Any time a country or region imposes any sort of visa stipulation - even if it’s a waiver - the travel industry sighs a collective groan, knowing the obstacles and headaches to come.
TORONTO — The number of Canadians travelling to Florida has decreased over the past 12 quarters but we’re still the state’s number one international market, and new Visit Florida President and CEO Ken Lawson intends to keep it that way.
“The numbers don’t lie, Canadians are number one to Florida and Canada is an extremely important market for Florida,” said Lawson, in Toronto yesterday for a whirlwind schedule of meetings with travel industry reps, including Visit Florida’s top tour operator partners.
Back in 2011, more than 4 million Canadians headed to Florida for a visit. In 2016 that number was down to 3.2 million. ““I think what happened was, we had competition from California, Las Vegas, Hawaii. I think we took our eyes off the ball,” said Lawson. This year Visit Florida bumped up its spending in this market, in an effort to reverse the slide. “We’ve doubled-down [in Canada]. This past year we’ve increased our spend in Canada and now we’re going to see the results of that.”
He admits that Canada, always such a strong market for Florida, may have been neglected. “We saw a decrease in our numbers. I think we took this market for granted.”
Lawson said it’s important to recognize too that the Canadian market has changed. “We have the snowbirds with their Florida vacation homes. They’re kind of like ‘we’ve been there, done that’. We have new Canadians. And we have the Millennials, and they’re saying ‘we don’t want to do what our grandparents did’.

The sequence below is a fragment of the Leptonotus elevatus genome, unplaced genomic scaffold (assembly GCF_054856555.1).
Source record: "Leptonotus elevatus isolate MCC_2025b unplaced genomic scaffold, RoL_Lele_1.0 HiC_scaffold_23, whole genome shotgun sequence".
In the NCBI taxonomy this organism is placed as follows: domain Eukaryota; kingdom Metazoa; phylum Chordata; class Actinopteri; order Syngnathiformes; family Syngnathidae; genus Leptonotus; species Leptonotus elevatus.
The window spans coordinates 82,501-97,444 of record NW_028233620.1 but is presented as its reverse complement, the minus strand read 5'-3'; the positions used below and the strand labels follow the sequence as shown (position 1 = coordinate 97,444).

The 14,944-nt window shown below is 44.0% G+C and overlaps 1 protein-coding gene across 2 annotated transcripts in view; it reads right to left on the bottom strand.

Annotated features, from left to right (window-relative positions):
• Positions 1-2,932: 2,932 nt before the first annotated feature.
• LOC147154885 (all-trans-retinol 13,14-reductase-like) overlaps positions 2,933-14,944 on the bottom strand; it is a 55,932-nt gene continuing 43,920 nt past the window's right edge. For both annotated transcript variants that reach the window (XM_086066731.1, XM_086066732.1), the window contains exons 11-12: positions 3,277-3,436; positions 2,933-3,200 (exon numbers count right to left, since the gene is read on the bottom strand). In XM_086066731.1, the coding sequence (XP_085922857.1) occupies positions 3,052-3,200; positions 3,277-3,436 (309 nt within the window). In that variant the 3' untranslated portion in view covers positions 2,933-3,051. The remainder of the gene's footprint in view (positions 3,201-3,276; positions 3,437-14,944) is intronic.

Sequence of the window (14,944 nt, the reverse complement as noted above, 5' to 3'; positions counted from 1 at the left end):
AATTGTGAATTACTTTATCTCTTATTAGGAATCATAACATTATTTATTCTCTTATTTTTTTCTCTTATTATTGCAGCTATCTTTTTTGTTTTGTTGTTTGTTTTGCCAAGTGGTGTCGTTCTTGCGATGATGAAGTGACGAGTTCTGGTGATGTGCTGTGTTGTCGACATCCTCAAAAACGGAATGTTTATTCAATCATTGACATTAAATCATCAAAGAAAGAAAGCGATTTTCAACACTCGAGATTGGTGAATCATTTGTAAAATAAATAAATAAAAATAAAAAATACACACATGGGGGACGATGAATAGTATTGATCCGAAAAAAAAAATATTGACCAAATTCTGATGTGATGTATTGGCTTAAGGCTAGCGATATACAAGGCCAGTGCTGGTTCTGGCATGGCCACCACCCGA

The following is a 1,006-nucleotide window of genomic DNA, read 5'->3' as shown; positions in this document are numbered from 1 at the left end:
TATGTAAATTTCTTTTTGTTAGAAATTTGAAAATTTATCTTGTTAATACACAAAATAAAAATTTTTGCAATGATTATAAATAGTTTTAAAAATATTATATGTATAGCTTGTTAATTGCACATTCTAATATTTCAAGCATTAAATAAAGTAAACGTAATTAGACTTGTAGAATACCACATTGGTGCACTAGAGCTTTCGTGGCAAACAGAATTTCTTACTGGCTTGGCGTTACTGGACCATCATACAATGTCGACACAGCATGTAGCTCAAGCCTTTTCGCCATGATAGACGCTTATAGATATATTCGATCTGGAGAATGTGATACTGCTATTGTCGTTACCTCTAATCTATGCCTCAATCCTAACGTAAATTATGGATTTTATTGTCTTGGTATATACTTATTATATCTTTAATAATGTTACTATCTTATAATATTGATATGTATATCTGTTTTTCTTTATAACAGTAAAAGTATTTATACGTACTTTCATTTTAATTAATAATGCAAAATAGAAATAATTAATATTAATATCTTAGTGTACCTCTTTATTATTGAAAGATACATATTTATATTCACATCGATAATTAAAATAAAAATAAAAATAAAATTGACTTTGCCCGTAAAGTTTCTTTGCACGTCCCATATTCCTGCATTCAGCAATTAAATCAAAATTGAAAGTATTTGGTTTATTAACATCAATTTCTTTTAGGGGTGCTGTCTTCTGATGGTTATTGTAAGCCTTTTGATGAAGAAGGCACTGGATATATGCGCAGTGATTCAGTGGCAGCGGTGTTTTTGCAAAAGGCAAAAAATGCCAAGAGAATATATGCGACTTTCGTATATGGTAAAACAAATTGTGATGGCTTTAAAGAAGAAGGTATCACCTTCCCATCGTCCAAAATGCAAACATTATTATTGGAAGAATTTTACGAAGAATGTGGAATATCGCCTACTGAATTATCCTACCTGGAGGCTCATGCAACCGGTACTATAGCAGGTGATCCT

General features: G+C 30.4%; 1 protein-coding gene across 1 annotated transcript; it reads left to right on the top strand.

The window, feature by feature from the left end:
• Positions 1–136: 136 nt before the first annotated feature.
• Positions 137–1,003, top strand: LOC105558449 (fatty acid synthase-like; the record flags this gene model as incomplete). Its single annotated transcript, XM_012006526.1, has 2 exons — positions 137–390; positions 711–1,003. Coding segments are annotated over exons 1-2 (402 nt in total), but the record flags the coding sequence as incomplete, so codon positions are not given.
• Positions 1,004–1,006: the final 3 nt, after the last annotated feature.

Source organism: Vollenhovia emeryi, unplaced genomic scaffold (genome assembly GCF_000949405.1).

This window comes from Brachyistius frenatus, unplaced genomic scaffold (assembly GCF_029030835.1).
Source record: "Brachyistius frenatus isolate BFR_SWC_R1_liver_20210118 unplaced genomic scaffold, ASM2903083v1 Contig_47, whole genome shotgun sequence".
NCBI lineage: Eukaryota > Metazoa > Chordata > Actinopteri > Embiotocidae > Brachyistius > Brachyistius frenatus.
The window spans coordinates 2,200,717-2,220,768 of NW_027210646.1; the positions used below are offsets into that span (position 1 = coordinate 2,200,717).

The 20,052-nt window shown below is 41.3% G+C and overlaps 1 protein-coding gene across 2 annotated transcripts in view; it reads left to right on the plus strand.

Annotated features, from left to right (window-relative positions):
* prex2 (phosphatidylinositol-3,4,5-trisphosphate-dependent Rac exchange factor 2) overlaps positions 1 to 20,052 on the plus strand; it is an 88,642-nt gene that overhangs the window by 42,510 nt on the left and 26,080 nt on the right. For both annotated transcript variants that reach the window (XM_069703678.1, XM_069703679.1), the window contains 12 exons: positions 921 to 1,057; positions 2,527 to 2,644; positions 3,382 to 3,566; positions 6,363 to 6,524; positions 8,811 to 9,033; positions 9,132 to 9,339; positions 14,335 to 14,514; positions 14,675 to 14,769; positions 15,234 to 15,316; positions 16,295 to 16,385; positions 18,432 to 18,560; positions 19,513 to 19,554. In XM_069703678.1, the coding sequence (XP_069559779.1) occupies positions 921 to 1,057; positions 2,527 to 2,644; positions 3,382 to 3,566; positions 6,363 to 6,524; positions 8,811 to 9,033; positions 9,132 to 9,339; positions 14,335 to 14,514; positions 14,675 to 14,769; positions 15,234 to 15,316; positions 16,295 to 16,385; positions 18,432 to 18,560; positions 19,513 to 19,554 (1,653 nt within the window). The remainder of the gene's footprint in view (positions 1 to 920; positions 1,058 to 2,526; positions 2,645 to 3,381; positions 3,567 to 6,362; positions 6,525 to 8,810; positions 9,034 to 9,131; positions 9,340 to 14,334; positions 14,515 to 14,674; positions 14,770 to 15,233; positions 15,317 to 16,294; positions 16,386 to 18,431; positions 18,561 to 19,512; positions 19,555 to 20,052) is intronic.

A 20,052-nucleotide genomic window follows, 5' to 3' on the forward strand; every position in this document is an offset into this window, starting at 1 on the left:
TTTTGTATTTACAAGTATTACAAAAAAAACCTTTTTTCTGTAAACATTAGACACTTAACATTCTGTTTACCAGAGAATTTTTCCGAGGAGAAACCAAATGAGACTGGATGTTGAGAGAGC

“Sure we have Disney, we have the beaches. But are we marketing the rest of Florida? We have craft breweries, bike trails, people can swim with a manatee, we have culture … these things matter, and they connect with Canadians.”
Lawson added that Visit Florida’s goal “is to make sure we’re diverse in our marketing, and that we’re connecting. That’s why I’m here.”
Lawson took up his post in January 2017 following a unanimous vote of the Visit Florida Board of Directors in Orlando. Lawson had been serving as the Secretary of the Florida Department of Business and Professional Regulation (DBPR). He’s also a native Floridian and former U.S. Marine Corps Judge Advocate General.
In late December Visit Florida announced that a leadership transition plan was in the works following the resignation of three Visit Florida executives, including Visit Florida CEO Will Seccombe, in the wake of the Pitbull scandal.
Florida Governor Rick Scott called for Seccombe to step down after Visit Florida refused to publicly disclose it paid rapper Pitbull US$1 million to promote the state. Visit Florida’s Chief Operating Office Vangie Fields and Chief Marketing Officer Paul Phipps also resigned.
Asked if the post-Pitbull shake-up was overdue, Lawson had this to say: “I think we had great results over the years but we needed to improve our processes. We’re putting 89.7% of our new budget into marketing. Because that’s what it’s about.”
The fallout from the scandal saw Visit Florida briefly lose its multi-million dollar budget, only to have it reinstated. Visit Florida’s full-year 2017-18 budget, pegged at US$76 million, was passed last month by the Florida legislature after a marathon three-day special session. “It was dead serious,” said Lawson. “We had great blockers who were out there advocating for our organization.”
How is 2017 looking? “Better,” says Lawson. Last year was a positive year overall internationally for the state, with 112.3 million visitors. While the Canadian market faltered, largely due to the weak dollar, other markets thrived. Visit Florida started 2017 with its best Q1 ever, with 31.3 million international visitors. Canada still has a ways to go “but with our additional spending in Canada, I think in the next 60 days with our extra resources, it’s going to drive those numbers up.”
The weak dollar continues to be a challenge. “One thing we’ve been communicating to our partners is ‘do something that adds value’.”
Travel agents are “very important” to Visit Florida, says Lawson. “We need to do a better job educating agents about Florida, about all of Florida,” he said.
Lawson said that Visit Florida will be looking to hire a trade relations rep for the Canadian market this fall, partly to serve as a liase with the retail trade.